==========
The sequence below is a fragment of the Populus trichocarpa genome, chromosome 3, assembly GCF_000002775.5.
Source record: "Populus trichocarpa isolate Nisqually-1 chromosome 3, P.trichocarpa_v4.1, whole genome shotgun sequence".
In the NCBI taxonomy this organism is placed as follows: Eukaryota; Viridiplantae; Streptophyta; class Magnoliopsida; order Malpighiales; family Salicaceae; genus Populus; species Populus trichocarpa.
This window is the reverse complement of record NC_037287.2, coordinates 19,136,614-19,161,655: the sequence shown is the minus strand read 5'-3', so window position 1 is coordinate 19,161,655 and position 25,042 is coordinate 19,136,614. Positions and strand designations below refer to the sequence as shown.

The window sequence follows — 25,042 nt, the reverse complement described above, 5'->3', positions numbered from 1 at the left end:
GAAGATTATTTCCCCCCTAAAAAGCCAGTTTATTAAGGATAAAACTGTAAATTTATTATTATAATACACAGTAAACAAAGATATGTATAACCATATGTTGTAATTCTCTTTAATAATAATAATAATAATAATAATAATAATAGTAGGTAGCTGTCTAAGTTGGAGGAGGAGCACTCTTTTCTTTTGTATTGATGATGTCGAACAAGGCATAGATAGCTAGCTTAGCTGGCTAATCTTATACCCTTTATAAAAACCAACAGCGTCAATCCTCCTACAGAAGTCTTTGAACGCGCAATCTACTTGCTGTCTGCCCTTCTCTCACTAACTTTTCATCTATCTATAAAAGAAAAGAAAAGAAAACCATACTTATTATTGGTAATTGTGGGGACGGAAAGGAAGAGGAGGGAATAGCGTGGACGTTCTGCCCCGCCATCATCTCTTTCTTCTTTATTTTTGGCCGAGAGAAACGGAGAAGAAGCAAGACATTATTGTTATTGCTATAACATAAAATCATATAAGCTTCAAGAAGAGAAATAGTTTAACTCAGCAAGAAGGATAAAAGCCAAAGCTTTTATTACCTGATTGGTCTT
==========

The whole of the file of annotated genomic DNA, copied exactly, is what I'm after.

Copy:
The sequence below is a fragment of the Populus trichocarpa genome, chromosome 3, assembly GCF_000002775.5.
Source record: "Populus trichocarpa isolate Nisqually-1 chromosome 3, P.trichocarpa_v4.1, whole genome shotgun sequence".
In the NCBI taxonomy this organism is placed as follows: Eukaryota; Viridiplantae; Streptophyta; class Magnoliopsida; order Malpighiales; family Salicaceae; genus Populus; species Populus trichocarpa.
This window is the reverse complement of record NC_037287.2, coordinates 19,136,614-19,161,655: the sequence shown is the minus strand read 5'-3', so window position 1 is coordinate 19,161,655 and position 25,042 is coordinate 19,136,614. Positions and strand designations below refer to the sequence as shown.

The window sequence follows — 25,042 nt, the reverse complement described above, 5'->3', positions numbered from 1 at the left end:
GAAGATTATTTCCCCCCTAAAAAGCCAGTTTATTAAGGATAAAACTGTAAATTTATTATTATAATACACAGTAAACAAAGATATGTATAACCATATGTTGTAATTCTCTTTAATAATAATAATAATAATAATAATAATAATAGTAGGTAGCTGTCTAAGTTGGAGGAGGAGCACTCTTTTCTTTTGTATTGATGATGTCGAACAAGGCATAGATAGCTAGCTTAGCTGGCTAATCTTATACCCTTTATAAAAACCAACAGCGTCAATCCTCCTACAGAAGTCTTTGAACGCGCAATCTACTTGCTGTCTGCCCTTCTCTCACTAACTTTTCATCTATCTATAAAAGAAAAGAAAAGAAAACCATACTTATTATTGGTAATTGTGGGGACGGAAAGGAAGAGGAGGGAATAGCGTGGACGTTCTGCCCCGCCATCATCTCTTTCTTCTTTATTTTTGGCCGAGAGAAACGGAGAAGAAGCAAGACATTATTGTTATTGCTATAACATAAAATCATATAAGCTTCAAGAAGAGAAATAGTTTAACTCAGCAAGAAGGATAAAAGCCAAAGCTTTTATTACCTGATTGGTCTT